Although Danny Ferry resigned as the Cavaliers GM today, there was little chance that owner Dan Gilbert was going to offer Ferry a new deal. According to the press release, Ferry “led the team through the most successful period in franchise history.” Really? It seems more like LeBron led them through this successful period if you ask me.
LeBron came in 2003 and Anderson Varejao was drafted in 2004. Ferry’s tenure as GM revolved around pulling the trigger one season too late. LeBron got the Cavs to the 2007 NBA Finals only to get swept by the Spurs. To begin the 2007-08 season, Ferry acquired Wally Szczerbiak, Ben Wallace, Joe Smith and Delonte West. It was clear that these four players were not the answer and the Cavs lost in the second round of the 2008 playoffs. Ferry then traded for Mo Williams hoping that Williams would be the missing piece that the Cavs needed to win championships.
Sure Williams made the All-Star team last year, but it was evident that he could shoot the team out of games and was a defensive liability against the quicker and more built point guards that dominate the league today. When the Cavaliers lost to the Magic last year in the Eastern Conference Finals, the criticism was that the Cavs had nobody to stop Dwight Howard. The Cavs had the opportunity to acquire Shaq that season, but Ferry did not do enough to bring him in. Instead, Ferry traded for Shaq last summer, and although he was too hurt to be effective in long stretches this season, he played well when given the opportunity in this year’s playoffs.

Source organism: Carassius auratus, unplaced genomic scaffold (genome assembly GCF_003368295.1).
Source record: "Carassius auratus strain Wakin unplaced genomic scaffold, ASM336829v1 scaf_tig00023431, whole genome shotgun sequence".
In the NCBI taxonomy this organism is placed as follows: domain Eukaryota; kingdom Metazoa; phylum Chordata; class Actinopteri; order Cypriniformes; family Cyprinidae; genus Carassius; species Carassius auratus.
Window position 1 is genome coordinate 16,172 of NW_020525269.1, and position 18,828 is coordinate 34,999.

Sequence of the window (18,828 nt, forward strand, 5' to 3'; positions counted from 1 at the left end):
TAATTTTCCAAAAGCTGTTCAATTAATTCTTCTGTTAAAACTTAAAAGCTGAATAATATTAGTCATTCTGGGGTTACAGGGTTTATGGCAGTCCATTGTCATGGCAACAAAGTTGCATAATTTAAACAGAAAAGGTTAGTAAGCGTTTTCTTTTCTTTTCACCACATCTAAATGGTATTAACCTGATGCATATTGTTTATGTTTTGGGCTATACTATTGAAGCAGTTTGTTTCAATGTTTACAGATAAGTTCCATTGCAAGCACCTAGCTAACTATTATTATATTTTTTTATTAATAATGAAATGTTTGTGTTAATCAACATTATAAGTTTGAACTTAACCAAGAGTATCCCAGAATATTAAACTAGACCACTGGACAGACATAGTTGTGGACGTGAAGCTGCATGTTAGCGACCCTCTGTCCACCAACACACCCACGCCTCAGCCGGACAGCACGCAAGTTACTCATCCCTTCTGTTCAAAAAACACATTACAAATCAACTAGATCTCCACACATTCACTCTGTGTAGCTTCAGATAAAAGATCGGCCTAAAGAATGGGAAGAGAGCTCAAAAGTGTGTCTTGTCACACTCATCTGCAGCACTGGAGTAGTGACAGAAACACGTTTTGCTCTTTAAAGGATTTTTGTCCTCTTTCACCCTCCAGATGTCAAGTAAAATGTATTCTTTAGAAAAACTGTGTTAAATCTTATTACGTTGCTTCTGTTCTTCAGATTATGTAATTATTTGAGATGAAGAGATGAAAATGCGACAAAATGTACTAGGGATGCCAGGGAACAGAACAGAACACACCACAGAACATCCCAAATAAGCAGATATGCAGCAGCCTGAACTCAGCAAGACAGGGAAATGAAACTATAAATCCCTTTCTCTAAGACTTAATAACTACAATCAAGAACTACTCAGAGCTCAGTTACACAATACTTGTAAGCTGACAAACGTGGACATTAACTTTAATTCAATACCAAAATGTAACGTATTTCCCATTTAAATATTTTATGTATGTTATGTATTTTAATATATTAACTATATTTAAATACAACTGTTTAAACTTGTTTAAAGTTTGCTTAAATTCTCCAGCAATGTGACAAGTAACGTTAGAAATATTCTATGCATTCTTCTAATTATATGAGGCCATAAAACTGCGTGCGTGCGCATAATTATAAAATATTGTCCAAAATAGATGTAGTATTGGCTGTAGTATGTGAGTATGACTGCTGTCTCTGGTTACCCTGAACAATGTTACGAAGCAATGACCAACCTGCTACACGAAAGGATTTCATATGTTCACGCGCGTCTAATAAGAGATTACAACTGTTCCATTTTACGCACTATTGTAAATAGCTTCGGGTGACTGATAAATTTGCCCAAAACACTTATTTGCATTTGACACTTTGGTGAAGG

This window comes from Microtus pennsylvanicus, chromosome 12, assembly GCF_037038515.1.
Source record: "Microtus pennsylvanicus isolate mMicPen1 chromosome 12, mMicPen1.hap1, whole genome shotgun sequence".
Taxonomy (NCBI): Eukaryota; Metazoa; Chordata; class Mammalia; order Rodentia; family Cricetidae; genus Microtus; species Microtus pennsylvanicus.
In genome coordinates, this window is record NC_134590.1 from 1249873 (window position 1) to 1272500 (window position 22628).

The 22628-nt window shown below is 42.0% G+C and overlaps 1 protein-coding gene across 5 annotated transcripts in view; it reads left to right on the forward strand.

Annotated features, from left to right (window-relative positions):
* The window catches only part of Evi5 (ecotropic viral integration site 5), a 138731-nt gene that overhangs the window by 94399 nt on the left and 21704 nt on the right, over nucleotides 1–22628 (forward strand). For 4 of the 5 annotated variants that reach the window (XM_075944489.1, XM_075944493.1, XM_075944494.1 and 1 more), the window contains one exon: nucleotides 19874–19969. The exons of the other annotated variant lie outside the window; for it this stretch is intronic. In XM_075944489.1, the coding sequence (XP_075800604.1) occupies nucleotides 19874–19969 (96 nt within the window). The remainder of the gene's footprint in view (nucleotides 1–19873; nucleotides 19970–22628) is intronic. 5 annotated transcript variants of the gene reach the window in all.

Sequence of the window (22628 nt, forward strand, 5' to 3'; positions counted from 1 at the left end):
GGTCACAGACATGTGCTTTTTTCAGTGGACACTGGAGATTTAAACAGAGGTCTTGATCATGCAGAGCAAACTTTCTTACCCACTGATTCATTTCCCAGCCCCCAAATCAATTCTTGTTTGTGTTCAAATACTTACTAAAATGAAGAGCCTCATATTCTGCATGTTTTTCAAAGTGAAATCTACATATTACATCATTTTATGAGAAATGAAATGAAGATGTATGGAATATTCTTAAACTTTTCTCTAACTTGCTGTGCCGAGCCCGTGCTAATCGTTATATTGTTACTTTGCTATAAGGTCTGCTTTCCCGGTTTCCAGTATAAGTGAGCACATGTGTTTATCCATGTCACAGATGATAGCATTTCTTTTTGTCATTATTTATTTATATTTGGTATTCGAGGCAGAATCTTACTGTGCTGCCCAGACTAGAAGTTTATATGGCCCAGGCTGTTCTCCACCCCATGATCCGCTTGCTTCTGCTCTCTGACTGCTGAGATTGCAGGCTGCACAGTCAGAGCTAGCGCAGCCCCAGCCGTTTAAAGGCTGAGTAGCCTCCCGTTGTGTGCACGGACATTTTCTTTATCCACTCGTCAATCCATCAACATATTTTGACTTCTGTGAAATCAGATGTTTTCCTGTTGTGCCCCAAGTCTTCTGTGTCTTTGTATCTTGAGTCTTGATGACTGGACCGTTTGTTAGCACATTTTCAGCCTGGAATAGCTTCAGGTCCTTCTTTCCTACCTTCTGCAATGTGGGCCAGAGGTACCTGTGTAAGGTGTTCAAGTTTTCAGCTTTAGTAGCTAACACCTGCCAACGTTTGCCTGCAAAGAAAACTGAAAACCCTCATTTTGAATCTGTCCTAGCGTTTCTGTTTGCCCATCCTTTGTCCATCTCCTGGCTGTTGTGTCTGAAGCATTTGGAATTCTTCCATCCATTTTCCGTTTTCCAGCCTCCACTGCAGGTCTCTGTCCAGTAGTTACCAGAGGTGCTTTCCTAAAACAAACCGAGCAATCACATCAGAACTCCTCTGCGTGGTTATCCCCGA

Ferry again balked at pulling the trigger on deals to acquire Amar’e Stoudemire during this year’s trade deadline when it appeared as though Suns GM Steve Kerr was trying as hard as possible to get rid of him. After the deadline passed, Amar’e went on a tear and after a strong playoff performance, Amar’e is again considered one of the Top 5 unrestricted free agents this summer. And although Antawn Jamison was a steal at the trade deadline, he too failed to live up to the hype.
Ferry will certainly get another chance to be a GM in the League, but he must return to the fundamentals of his position. After retiring a Spur at the conclusion of the 2002-03 season, Ferry worked in the Spurs front office for three seasons. The Spurs have had the best front office this past decade – and Ferry was integral to their success. But he did not bring this same savvy to the Cavaliers. Instead of drafting raw talent and proven college players, Ferry played catch-up the entire time in free agency and at the trade deadline. For his own sake, Ferry would be smart to latch on to the Thunder or Blazers organization before seeking a new GM job.
What do you think?
Follow Adam on Twitter at @FloBombin.
Follow Dime on Twitter at @DIMEMag.
Become a fan of Dime Magazine on Facebook HERE.